South Africa defeated Australia by 12 runs in the second T20I at St. George's Park, Port Elizabeth on Sunday (February 23).
At the start of the 18th over of Australia's innings, with 25 runs needed from three overs and as many as seven wickets in hand, it was the away team's game to lose. Lungi Ngidi started the 18th over brilliantly, conceding just three runs off the first four deliveries. A wide followed, but you knew that the Australian batsmen were looking for a boundary to bring the required run-rate down.
Off the next delivery, unsurprisingly, Mitchell Marsh went for a big shot. Then came what you could call the turning point of the match, with Faf du Plessis and David Miller combining sensationally to complete a catch on the boundary.
Just a couple of overs earlier, du Plessis had taken a catch in the outfield but failed to release the ball before stepping on the boundary rope. It cost South Africa six runs and at the time, it seemed like Australia would cruise to a comfortable victory. But du Plessis got an opportunity to make amends and he made no mistake this time around.
Interestingly, that missed chance from the former South Africa captain was the final boundary that Australia would hit in their innings. In the last 29 deliveries, the Australian batsmen were not able to find the fence even once.
While Ngidi took three wickets for the Proteas, it must be noted that the other four bowlers - Kagiso Rabada (1/27), Anrich Nortje (1/24), Dwaine Pretorius (1/29) and Tabraiz Shamsi (0/17) - bowled excellent spells as well. The last two overs were bowled by Rabada and Nortje and they conceded just three and four runs respectively.
The visitors will rue the fact that David Warner, who was unbeaten on 67 at the end of the match, faced just six deliveries during the final three overs.
Earlier, Australia restricted South Africa to 158/4 after the hosts had gotten off to a superb start, mainly thanks to the efforts of captain Quinton de Kock (70). The left-handed batsman helped the Proteas get to 59/0 from the first six overs and, soon after, brought up his sixth T20I half-century.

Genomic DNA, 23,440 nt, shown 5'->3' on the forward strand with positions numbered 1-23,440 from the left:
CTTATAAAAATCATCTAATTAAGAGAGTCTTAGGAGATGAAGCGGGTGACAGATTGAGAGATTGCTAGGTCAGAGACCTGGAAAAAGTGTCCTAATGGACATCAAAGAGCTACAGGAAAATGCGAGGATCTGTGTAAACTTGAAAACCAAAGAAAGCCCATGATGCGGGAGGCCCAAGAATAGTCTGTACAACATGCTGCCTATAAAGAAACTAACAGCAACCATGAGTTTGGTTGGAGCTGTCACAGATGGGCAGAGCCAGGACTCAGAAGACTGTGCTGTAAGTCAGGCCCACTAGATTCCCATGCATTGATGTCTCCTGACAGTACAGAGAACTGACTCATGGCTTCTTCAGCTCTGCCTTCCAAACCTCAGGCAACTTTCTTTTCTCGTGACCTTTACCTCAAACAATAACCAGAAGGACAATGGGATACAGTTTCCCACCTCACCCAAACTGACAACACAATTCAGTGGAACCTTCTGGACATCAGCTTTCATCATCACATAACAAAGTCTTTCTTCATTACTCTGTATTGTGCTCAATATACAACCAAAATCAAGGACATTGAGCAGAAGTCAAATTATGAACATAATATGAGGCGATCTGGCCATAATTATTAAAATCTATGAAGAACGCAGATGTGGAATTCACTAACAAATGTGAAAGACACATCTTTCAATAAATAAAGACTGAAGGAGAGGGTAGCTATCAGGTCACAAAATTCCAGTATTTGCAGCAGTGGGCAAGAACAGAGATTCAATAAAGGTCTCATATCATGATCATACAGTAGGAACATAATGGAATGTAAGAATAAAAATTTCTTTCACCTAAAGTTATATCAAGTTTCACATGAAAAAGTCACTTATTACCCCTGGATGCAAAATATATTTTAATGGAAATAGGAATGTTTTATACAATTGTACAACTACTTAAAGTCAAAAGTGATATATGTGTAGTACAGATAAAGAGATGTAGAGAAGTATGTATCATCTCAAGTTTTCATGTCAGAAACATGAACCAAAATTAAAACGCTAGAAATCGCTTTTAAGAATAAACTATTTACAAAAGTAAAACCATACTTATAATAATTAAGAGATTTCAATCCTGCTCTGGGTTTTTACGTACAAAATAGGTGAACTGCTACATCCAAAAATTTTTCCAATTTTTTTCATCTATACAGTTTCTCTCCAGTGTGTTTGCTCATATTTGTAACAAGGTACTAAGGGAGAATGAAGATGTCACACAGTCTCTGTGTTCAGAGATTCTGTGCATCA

After the end of the Powerplay, Australia managed to pull things back with the wickets of Reeza Hendricks (14) and du Plessis (15). Hendricks, on his return to South Africa's T20I XI, was steady at the top but failed to get the big shots away before he was caught on the boundary off the bowling of Kane Richardson. Du Plessis got a start before he was deceived by a change of pace from Pat Cummins and presented a simple catch to sweeper cover.
In the first T20I, Rassie van der Dussen opened the batting and didn't look too comfortable. It was a different story this time around. Coming into bat at number four, van der Dussen looked more at ease, scoring 37 from 26 deliveries in an innings which included two fours and as many sixes.
Despite van der Dussen's knock, the hosts were not able to kick on and take their innings into fifth gear. In the final five overs, South Africa managed just 36 runs. Richardson was the pick of the bowlers for Australia, taking two wickets and conceding just 21 runs from his four overs.
In reply, Australia got off to a solid start, racing to 54/1 from their first six overs.
With Warner and Steve Smith (29) in the middle, it looked like the visitors were in complete control of the game. The duo put on 50 runs for the second wicket while Warner went on to bring up his 16th T20I fifty. The left-handed opening batsman has been in magnificent form lately, with this being his 16th 50+ score in his last 27 innings in T20 cricket.
It required a sharp catch from du Plessis to send Smith back to the pavilion.
Alex Carey (14) got off to a start and even when he was bowled by Ngidi, Australia still seemed like huge favourites. But just like South Africa's batsmen had failed to accelerate during the death overs earlier, Australia's batsmen also struggled towards the end of the innings on a slow pitch.